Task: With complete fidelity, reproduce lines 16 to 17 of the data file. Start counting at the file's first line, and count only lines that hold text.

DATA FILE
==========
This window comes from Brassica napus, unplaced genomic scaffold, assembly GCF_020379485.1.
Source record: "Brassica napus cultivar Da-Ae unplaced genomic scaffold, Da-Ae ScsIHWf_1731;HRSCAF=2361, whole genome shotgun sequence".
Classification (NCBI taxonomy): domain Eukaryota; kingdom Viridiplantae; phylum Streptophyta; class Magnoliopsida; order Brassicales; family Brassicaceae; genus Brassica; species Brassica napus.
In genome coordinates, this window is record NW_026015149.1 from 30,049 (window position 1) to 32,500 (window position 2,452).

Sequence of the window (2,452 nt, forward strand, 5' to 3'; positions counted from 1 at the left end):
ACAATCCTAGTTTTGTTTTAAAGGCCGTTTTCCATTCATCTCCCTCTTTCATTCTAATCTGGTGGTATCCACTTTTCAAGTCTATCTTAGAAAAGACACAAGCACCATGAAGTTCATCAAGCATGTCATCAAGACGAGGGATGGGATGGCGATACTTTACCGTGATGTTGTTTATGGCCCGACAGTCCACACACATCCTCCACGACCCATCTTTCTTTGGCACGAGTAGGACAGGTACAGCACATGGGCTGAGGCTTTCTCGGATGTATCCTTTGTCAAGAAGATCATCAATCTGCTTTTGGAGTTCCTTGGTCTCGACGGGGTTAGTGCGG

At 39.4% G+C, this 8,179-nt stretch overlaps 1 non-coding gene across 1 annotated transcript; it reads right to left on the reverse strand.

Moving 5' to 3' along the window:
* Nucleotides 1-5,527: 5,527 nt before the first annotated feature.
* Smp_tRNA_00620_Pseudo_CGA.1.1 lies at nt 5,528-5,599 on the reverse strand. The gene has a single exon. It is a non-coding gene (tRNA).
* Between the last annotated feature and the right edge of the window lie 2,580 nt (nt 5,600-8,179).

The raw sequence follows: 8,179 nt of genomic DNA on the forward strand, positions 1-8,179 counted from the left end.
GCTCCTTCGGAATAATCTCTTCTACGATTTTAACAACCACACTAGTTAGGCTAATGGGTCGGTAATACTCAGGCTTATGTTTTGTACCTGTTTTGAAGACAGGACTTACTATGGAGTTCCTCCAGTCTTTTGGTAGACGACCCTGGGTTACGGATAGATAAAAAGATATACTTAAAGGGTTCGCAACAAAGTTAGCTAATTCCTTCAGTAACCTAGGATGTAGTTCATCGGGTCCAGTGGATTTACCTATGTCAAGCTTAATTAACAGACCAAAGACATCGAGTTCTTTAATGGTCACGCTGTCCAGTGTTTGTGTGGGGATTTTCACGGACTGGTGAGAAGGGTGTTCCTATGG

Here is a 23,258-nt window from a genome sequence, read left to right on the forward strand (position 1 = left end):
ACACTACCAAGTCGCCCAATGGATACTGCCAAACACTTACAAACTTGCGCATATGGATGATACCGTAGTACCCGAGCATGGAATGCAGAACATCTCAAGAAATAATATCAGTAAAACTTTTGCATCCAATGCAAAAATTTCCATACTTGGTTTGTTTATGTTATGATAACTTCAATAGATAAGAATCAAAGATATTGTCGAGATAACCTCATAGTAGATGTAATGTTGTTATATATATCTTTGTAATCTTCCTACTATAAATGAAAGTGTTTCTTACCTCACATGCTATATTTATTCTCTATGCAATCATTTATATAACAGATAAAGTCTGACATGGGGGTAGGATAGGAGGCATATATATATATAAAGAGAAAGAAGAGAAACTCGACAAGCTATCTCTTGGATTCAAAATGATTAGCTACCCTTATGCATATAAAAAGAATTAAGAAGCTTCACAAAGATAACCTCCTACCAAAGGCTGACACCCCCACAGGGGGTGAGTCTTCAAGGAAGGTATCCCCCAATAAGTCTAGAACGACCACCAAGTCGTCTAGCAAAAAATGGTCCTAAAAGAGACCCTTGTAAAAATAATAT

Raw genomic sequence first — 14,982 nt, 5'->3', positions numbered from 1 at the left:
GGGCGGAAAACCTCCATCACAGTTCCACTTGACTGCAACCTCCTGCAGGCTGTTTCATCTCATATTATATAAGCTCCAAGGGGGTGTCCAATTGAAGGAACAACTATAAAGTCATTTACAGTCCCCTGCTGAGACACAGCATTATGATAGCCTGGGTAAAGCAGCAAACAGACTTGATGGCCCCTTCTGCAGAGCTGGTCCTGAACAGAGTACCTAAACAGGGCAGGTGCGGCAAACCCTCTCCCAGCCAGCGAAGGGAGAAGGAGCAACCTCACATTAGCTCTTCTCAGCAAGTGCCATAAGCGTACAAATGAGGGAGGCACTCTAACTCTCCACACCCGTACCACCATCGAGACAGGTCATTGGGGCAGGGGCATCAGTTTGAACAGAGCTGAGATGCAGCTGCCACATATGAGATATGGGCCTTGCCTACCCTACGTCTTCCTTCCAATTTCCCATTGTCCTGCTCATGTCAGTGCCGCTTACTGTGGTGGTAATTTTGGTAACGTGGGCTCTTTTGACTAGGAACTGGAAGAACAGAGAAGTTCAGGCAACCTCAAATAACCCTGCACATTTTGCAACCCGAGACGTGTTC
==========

Raw genomic sequence first — 14,982 nt, 5'->3', positions numbered from 1 at the left:
GGGCGGAAAACCTCCATCACAGTTCCACTTGACTGCAACCTCCTGCAGGCTGTTTCATCTCATATTATATAAGCTCCAAGGGGGTGTCCAATTGAAGGAACAACTATAAAGTCATTTACAGTCCCCTGCTGAGACACAGCATTATGATAGCCTGGGTAAAGCAGCAAACAGACTTGATGGCCCCTTCTGCAGAGCTGGTCCTGAACAGAGTACCTAAACAGGGCAGGTGCGGCAAACCCTCTCCCAGCCAGCGAAGGGAGAAGGAGCAACCTCACATTAGCTCTTCTCAGCAAGTGCCATAAGCGTACAAATGAGGGAGGCACTCTAACTCTCCACACCCGTACCACCATCGAGACAGGTCATTGGGGCAGGGGCATCAGTTTGAACAGAGCTGAGATGCAGCTGCCACATATGAGATATGGGCCTTGCCTACCCTACGTCTTCCTTCCAATTTCCCATTGTCCTGCTCATGTCAGTGCCGCTTACTGTGGTGGTAATTTTGGTAACGTGGGCTCTTTTGACTAGGAACTGGAAGAACAGAGAAGTTCAGGCAACCTCAAATAACCCTGCACATTTTGCAACCCGAGACGTGTTC